If your firm is not paperless by now, you probably know you ought to be. Chances are good that your malpractice insurer already is, and your local courthouse is going in that direction. Plus, a paperless law firm is just better.
However, I think a lot of solos and small-firms are not sure where to start. Going paperless is a piece of cake, but getting started with any new technology tends to hand up a lot of lawyers. Here is what I suggest.
Buy a document scanner
Many people already have a scanner attached to their printer. But all-in-one devices tend not to be very good at any one thing. They are a compromise device. If you really want to scan documents, get a document scanner.
If all you have is an all-in-one, you probably won’t go paperless. I know it seems like a small thing, but the difference between an all-in-one and a dedicated document scanner is small, but enormously significant.
There are two easy-to-use desktop scanners that work great for a small practice: the ScanSnap s1500 and the NeatDesk. I am partial to the ScanSnap, because it is packaged with Acrobat Standard, and therefore a much better value. But the NeatDesk has its fans, too. It’s worth looking at both, but if you just want to buy a scanner without thinking, get the ScanSnap. You’ll be glad you did.
Scan a pile of documents
Just pick a pile of documents. A stack of document production, maybe, or a bankruptcy client’s stack of financial statements. It doesn’t really matter what you scan, just so you scan something. Once you realize how easy it is, you will get addicted. You will see that going paperless is not only possible; it could be fun. And you will be right.
Once you scan a stack of documents, you will look at the piles of paper and bankers boxes clogging your office, and start to realize that you really can make all that crud go away. And you will want to.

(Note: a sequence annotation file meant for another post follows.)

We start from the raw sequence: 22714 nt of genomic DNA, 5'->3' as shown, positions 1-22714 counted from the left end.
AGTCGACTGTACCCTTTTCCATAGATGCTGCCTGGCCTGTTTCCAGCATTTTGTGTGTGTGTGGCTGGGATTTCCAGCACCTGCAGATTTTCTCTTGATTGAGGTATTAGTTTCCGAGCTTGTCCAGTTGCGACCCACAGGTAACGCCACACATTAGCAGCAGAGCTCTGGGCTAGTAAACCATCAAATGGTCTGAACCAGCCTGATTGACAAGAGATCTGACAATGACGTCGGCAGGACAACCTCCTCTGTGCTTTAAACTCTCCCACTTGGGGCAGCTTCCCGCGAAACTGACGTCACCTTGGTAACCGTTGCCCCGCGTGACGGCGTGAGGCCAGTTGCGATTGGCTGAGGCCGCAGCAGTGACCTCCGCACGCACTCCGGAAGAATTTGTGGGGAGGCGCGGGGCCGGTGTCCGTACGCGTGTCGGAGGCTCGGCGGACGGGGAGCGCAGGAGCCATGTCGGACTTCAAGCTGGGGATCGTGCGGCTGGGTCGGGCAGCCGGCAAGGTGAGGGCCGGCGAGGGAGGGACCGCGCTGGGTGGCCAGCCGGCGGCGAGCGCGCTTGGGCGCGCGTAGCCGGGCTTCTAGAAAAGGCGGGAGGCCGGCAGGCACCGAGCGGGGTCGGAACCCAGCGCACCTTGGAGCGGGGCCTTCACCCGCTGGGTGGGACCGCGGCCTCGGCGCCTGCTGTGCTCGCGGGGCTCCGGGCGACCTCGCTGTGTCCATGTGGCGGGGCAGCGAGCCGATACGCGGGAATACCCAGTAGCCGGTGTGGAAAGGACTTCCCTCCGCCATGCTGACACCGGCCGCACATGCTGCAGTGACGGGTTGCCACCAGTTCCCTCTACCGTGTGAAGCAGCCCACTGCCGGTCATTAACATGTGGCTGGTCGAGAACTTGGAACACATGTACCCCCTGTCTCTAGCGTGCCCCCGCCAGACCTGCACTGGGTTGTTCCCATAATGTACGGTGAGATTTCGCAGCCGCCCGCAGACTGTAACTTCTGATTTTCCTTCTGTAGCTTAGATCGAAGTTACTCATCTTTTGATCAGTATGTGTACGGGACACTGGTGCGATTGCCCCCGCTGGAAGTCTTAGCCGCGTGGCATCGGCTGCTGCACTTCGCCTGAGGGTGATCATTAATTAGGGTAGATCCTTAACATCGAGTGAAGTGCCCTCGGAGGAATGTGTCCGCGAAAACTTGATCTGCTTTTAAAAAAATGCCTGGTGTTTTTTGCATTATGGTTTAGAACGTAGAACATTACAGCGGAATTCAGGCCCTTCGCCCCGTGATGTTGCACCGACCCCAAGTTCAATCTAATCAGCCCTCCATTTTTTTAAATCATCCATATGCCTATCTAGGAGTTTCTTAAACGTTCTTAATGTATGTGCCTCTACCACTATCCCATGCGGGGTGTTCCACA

You will be ready to go paperless.
Think about document flow and storage
Once you know you want to have a paperless law firm, the rest is pretty easy. Spend a morning thinking about what you want your paperless workflow to look like, and consider how you want to organize your digital client files. You can start by just following my lead, and tweak my procedures to fit your firm as you need to.
Don’t go too far without thinking about worst-case scenarios. Make sure you have fool-proof (and bomb-proof) backup in place. My rule of thumb is to have at least two backups in two different places. I use Dropbox for remote backup (it’s also a great substitute for a clunky, old-school file server), and an external hard drive (a bare-bones, 2-terabyte Western Digital drive) for local, full-system backups.
No matter what, you are going to have to work out some kinks and tweak some systems on your own, but if you get a document scanner and start playing with it, you are well on your way.